All children deserve to be protected from danger, from threats and from harm. When a young girl is faced with an unexpected pregnancy, to whom does she turn? The abuser? The boyfriend? A clinic? Shouldn't her parents be given the opportunity to protect her, care for her and support her?
Rather than being part of a young woman's life plan, abortions are often sought out of a perceived need for self-preservation. Far from being an exercise in liberation, abortion is the response of a young woman who's alone, afraid and caught in unexpected circumstances. As feminist author Frederica Mathewes-Green once said, “A woman doesn't want an abortion like she wants an ice cream cone or a Porsche, but rather like an animal caught in a trap who gnaws off its own leg.”
Abortion always carries a risk. It can cause serious physical complications as well as psychological difficulties, including depression, anxiety and sleeping disorders. According to the medical data, physical risks can include uterine perforation and scarring, infection, undetected ectopic pregnancy, organ damage and increased risk of breast cancer. Abortion can affect subsequent pregnacies with placenta previa and preterm delivery. And in some cases, the abortion procedure leads to the woman's death.
The Oklahoma Senate is considering changes to the state's parental consent policy. This will further increase a parent's ability to intervene when his or her minor daughter is faced with an unexpected pregnancy. It requires the parent or legal guardian to consent to the procedure. House Bill 1361, the Parental Consent Enhancements Bill, has passed in the House 81-13. This legislation protects young girls from abusers who may be using abortion to cover sexual crimes. Moreover, it lets parents and legal guardians take part in a very serious decision that could affect a girl for the rest of her life.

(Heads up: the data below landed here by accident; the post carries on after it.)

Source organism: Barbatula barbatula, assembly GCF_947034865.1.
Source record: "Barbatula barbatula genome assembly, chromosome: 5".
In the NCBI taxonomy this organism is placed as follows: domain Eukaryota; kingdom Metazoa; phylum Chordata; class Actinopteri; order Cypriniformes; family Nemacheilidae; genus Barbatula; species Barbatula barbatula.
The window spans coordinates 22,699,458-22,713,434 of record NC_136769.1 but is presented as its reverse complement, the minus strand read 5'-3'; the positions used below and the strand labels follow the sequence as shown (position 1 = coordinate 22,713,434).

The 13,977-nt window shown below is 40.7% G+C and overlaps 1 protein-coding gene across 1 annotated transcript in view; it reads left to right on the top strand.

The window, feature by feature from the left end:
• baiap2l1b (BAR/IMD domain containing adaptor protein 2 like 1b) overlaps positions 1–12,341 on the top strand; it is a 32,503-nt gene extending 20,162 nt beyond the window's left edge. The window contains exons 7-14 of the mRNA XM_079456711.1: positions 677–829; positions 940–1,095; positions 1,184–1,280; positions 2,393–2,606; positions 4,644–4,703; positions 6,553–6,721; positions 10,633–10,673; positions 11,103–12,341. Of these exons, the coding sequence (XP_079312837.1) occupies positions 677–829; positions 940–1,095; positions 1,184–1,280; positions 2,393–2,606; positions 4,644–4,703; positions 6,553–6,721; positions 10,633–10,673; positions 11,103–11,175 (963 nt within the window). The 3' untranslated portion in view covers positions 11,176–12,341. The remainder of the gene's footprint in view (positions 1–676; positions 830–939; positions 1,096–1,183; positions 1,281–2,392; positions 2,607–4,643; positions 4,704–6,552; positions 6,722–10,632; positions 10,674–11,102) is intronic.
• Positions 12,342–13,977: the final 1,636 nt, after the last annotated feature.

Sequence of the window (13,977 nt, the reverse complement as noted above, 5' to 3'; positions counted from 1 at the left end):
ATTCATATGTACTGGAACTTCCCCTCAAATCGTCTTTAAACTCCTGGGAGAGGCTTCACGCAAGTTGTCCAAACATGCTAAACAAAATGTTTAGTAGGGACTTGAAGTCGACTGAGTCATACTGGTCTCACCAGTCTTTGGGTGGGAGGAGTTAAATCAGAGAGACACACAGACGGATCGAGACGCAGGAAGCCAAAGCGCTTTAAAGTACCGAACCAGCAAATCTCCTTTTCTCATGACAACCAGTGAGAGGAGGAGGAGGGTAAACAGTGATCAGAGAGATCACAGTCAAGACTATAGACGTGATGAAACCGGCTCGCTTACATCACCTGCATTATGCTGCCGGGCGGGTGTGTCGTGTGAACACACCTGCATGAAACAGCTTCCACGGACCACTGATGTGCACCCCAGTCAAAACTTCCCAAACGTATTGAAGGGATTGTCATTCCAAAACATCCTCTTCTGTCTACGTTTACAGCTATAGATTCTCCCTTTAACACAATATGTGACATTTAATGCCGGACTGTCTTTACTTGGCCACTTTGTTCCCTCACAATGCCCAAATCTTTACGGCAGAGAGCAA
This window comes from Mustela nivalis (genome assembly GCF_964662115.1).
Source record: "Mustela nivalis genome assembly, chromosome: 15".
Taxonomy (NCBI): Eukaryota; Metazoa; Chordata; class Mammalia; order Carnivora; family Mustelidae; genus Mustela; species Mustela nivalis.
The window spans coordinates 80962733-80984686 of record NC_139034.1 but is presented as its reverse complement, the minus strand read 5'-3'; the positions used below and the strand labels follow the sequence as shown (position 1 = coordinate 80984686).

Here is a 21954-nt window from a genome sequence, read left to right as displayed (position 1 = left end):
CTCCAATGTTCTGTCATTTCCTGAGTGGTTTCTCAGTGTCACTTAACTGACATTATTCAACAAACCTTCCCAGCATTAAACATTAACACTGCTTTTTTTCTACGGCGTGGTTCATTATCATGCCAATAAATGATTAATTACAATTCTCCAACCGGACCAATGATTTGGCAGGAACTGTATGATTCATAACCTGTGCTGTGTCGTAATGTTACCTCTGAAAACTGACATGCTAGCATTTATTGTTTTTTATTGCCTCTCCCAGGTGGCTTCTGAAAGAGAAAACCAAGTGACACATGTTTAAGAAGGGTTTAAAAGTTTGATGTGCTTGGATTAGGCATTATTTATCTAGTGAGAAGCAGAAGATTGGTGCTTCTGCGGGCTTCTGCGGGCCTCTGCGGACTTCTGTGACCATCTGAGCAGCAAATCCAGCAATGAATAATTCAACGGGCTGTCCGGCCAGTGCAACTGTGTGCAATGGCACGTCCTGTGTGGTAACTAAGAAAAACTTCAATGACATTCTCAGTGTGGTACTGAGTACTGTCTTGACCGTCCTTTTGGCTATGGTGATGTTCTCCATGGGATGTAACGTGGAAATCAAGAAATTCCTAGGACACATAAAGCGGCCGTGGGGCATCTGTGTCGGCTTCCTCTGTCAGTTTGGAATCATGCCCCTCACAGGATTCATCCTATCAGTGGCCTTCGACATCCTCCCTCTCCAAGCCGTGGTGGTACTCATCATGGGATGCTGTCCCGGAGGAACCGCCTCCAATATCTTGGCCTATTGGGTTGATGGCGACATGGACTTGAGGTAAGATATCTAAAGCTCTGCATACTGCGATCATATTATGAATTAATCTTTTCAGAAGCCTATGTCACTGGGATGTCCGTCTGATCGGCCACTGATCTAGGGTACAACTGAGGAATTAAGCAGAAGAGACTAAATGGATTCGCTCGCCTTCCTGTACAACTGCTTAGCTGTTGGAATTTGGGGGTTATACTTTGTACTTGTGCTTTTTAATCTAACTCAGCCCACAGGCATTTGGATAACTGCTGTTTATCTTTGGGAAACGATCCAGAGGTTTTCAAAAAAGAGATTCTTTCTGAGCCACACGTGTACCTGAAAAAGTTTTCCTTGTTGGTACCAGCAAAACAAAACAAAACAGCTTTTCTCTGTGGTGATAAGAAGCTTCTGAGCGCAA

Parental consent laws have a dramatic impact on the abortion rate in America. States enacting parental consent laws see abortion rates fall by 18.7 percent on average, according to research by Dr. Michael J. New of Michigan State University. Currently, 37 states require some form of parental involvement in a minor's abortion decision. Moreover, according to a 2009 Pew Research poll, 71 percent of Americans favor parental consent laws. And as the sentiments change among the people, we have and will continue to see changes in the law.
Yoest is president and CEO of Americans United for Life. McConchie is AUL's vice president of government affairs.